A building known as Pear Tree House is situated at the western end of West Nicolson Street in Edinburgh. It has been there since 1749 and this is its story.
In the 1700s the population of the City was growing rapidly and in many areas had become unhealthy. By 1755 a census carried out by 802 Scottish Parishes gave a total of 57,195 people. This figure was analysed by Alexander Webster (1707-1784), a clergyman from Edinburgh, and was accepted as being reliable. It was to be the only count until the official census in 1801 with a total of 81,865 (+43%).
As a result of the growth by the mid 1700s, people were beginning to spread out beyond the old city Flodden Wall boundary and West Nicolson Street came into being.
Around 1746, a wealthy merchant named William Reid feud some land from Lady Nicolson and by 1749 had built a house with views over the Meadows. Not much is known about Mr Reid and in 1756, the house was sold to James Fergusson (Lord Kilkerran).
Sir James Fergusson, Lord Kilkerran (1688-1759) was the son of Baronet Sir John Fergusson whom he succeeded in 1734. He studied law and became an advocate in 1711. He was MP for Sutherland from 1734 to 1735 when he became Lord of Session and adopted the title, Lord Kilkerran. In April 1749 he was made Lord of Justiciary, a post which he held until his death in1759.
The house continued to be occupied by his widow, Lady Jean Maitland until her death in 1766 when the title transferred to her son, Sir Adam Fergusson.
James Boswell mentions several visits to the house in his travel journals.
In 1770, ownership changed again.
From 1770 to 1791 the two upper floors were occupied by Thomas Blacklock, the Blind Poet, who with his wife entertained many famous people including Robert Burns.
Burns was a frequent visitor to Blacklock partly because he came to see Agnes Maclehose, his inspiration for Ae Fond Kiss and the “Clarinda” of many love letters, who lived nearby.
His poems are in the main forgotten but there is a tale that he saved the life of Robert Burns. Burns had been due to sail to the West Indies but was persuaded by Blacklock to stay in Edinburgh to publish his poems instead. The ship that Burns would have sailed on was lost at sea.
Thomas died in 1791 and his wife relocated to nearby Chapel Street.
There is a gap in the ownership of 38 West Nicolson Street (Pear Tree House) until 1823 when the Usher Family took possession.
The Ushers have a long history which can be traced back to to the time of William the Conqueror, however, this story focuses on their involvement with the house.
John Usher had a large family and in 1782, Andrew, the third youngest of 12 children was born at Toftfield in the Borders. This Andrew was the founder of the world famous distillery company Andrew Usher & Co. in 1813 and the Usher Brewery. Our story continues with the distillery.
In 1823, the headquarters of the distillery, Andrew Usher & Co, moved to West Nicolson Street and occupied the house. There is a tale which suggests that the Pear Tree name originates here when Andrew planted some pear trees.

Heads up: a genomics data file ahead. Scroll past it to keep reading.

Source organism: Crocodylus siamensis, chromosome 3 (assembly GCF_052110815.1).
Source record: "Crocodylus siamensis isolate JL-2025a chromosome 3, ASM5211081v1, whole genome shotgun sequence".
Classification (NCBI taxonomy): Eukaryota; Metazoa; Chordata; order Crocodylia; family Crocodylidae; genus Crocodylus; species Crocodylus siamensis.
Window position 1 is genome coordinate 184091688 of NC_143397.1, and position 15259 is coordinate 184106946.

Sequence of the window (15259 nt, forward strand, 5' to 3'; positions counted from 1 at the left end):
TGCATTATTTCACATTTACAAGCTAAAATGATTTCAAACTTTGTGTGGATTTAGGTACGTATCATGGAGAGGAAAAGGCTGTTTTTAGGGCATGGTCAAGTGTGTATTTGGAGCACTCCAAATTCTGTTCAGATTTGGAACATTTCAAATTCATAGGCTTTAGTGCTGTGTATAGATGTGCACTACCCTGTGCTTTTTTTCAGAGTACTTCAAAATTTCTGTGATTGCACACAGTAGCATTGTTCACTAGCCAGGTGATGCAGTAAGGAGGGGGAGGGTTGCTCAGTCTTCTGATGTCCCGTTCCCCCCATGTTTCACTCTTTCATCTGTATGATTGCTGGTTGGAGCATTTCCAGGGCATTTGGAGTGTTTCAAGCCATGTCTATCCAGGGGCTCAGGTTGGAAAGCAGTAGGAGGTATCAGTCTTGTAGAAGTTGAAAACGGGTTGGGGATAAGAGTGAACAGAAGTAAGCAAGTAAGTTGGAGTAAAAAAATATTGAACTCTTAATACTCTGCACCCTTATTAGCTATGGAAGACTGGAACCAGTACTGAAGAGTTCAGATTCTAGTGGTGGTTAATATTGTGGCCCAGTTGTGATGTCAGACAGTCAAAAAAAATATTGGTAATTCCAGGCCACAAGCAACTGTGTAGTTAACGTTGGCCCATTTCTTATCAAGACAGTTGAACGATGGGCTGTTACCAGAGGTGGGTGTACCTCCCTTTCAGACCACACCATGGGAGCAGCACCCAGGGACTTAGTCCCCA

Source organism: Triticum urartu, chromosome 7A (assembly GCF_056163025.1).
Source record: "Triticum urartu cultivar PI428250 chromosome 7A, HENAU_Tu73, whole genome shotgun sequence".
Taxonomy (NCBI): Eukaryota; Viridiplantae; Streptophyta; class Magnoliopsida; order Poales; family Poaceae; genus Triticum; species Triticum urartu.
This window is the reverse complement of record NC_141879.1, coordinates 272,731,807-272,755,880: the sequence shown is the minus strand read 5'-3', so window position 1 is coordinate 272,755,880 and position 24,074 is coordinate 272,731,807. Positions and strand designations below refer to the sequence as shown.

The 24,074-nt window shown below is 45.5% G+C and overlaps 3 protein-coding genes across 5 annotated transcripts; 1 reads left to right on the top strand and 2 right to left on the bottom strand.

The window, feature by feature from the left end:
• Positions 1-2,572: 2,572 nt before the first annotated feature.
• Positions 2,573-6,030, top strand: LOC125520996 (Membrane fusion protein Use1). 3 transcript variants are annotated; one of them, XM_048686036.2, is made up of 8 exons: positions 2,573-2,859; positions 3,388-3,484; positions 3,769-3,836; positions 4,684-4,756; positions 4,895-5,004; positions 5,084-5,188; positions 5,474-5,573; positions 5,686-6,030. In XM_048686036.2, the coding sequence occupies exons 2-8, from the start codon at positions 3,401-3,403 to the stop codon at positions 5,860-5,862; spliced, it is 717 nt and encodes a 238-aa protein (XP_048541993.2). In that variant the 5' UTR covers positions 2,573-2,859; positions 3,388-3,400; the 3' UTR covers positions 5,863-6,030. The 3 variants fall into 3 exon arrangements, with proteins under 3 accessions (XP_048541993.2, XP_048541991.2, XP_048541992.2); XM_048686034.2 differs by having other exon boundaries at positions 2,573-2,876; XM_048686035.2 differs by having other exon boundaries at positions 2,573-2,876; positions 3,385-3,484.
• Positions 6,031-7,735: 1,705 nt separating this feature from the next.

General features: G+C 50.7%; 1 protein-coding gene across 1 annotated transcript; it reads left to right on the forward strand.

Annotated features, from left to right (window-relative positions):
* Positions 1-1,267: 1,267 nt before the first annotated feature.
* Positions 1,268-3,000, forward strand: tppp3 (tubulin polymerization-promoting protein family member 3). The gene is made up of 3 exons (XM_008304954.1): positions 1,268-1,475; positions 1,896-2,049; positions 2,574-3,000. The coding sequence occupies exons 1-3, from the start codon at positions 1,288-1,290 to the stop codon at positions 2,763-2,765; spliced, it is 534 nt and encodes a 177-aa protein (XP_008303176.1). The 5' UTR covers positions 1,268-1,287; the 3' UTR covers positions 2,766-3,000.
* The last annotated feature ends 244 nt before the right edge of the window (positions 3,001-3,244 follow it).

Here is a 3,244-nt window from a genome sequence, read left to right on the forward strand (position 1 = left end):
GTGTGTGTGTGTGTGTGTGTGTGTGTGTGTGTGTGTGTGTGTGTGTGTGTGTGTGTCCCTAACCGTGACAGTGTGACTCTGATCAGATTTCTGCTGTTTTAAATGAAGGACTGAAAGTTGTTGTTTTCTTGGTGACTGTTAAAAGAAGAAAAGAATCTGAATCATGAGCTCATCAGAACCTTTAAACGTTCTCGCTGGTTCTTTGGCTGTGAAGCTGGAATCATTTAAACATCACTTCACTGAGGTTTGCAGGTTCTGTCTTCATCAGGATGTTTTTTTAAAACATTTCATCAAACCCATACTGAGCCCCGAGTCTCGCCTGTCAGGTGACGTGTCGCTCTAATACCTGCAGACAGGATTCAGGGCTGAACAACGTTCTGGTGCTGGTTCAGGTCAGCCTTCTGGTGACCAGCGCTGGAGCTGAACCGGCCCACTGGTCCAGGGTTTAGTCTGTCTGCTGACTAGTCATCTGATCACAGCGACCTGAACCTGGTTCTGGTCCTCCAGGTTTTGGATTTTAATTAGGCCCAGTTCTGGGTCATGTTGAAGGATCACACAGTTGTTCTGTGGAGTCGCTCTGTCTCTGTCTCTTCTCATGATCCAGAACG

In 1840, a commercial agreement with the Glenlivet Whisky Distillery was responsible for a huge expansion of the company.
Andrew had 12 children and in 1831 he put his two eldest sons, James and Thomas, in charge of the brewery, Thomas Usher and Co. 17 years later, in 1848, he made his two youngest sons, Andrew and John, partners in the distillery. When Andrew Usher (senior) died in 1855, his son Andrew took control.
Andrew (junior), was a very wealthy man who worried about how to use this money. He decided that the city should have a magnificent arts centre for the benefit of the population and donated the funds to allow the Town Council to build what we know as the Usher Hall.
The Ushers continued to occupy Pear Tree House until 1919 when the distillery was sold to Scottish Malt Distillers and merged with a DCL subsidiary, J&G Stewart Ltd, and the premises, Pear Tree House and other buildings continued to be used for storage or other commercial activities.
Since then, the house has been at various times a pub and public events venue with the Blind Poet pub, no more, nearby.
The Pear Tree is today well-known in Edinburgh, a popular pub with a large beer garden.
Further information on the house in the period since the 1920s has been difficult to find. If any of our readers can help, please add a message in the comments.
Read other articles in this ‘History of the House’ series:
History of the house: King’s Wark
History of the house: Bowhead house
History of the house: Nicolson Square and Marshall Street
History of the house: White Horse Close
History of the house: 94 and 96 Grassmarket
History of the house: Stockbridge Colonies
History of the house: Milne’s Court
History of the house: Melbourne Place
History of the house: Falcon Hall
History of the house: North British Hotel
History of the house: Cammo House
History of the house: Newhailes
History of the house: Gladstone’s Land
History of the house: 4 Balcarres Street
A brief history of the house of Usher
ScotlandsPeople Valuation Rolls
Scottish Post Office Directories
The Godfather of Blending, article by Gavin D. Smith in Whisky magazine
The Pear Tree website – a history